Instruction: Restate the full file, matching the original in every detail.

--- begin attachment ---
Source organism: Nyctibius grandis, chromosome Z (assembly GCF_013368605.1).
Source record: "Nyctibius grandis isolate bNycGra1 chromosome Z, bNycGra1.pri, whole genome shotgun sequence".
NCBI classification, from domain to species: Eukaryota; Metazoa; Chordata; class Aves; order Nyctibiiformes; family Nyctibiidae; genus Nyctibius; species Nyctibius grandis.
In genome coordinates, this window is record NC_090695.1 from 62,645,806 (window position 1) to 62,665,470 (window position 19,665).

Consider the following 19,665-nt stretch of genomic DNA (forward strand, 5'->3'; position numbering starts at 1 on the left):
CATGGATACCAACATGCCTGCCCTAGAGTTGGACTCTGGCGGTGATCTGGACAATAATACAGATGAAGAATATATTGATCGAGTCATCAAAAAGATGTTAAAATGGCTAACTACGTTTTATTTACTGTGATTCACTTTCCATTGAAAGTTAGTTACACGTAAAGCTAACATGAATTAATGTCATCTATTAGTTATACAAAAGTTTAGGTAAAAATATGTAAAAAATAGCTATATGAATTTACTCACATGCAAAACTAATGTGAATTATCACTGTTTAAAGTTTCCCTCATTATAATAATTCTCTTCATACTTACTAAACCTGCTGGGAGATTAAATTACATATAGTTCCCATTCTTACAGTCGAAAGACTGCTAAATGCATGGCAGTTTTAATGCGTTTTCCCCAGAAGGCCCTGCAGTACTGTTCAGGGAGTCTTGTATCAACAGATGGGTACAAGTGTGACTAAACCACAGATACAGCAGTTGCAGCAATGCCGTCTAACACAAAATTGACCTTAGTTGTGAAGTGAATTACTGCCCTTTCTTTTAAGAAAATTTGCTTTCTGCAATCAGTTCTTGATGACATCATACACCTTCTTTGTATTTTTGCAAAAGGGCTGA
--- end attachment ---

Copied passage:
Source organism: Nyctibius grandis, chromosome Z (assembly GCF_013368605.1).
Source record: "Nyctibius grandis isolate bNycGra1 chromosome Z, bNycGra1.pri, whole genome shotgun sequence".
NCBI classification, from domain to species: Eukaryota; Metazoa; Chordata; class Aves; order Nyctibiiformes; family Nyctibiidae; genus Nyctibius; species Nyctibius grandis.
In genome coordinates, this window is record NC_090695.1 from 62,645,806 (window position 1) to 62,665,470 (window position 19,665).

Consider the following 19,665-nt stretch of genomic DNA (forward strand, 5'->3'; position numbering starts at 1 on the left):
CATGGATACCAACATGCCTGCCCTAGAGTTGGACTCTGGCGGTGATCTGGACAATAATACAGATGAAGAATATATTGATCGAGTCATCAAAAAGATGTTAAAATGGCTAACTACGTTTTATTTACTGTGATTCACTTTCCATTGAAAGTTAGTTACACGTAAAGCTAACATGAATTAATGTCATCTATTAGTTATACAAAAGTTTAGGTAAAAATATGTAAAAAATAGCTATATGAATTTACTCACATGCAAAACTAATGTGAATTATCACTGTTTAAAGTTTCCCTCATTATAATAATTCTCTTCATACTTACTAAACCTGCTGGGAGATTAAATTACATATAGTTCCCATTCTTACAGTCGAAAGACTGCTAAATGCATGGCAGTTTTAATGCGTTTTCCCCAGAAGGCCCTGCAGTACTGTTCAGGGAGTCTTGTATCAACAGATGGGTACAAGTGTGACTAAACCACAGATACAGCAGTTGCAGCAATGCCGTCTAACACAAAATTGACCTTAGTTGTGAAGTGAATTACTGCCCTTTCTTTTAAGAAAATTTGCTTTCTGCAATCAGTTCTTGATGACATCATACACCTTCTTTGTATTTTTGCAAAAGGGCTGA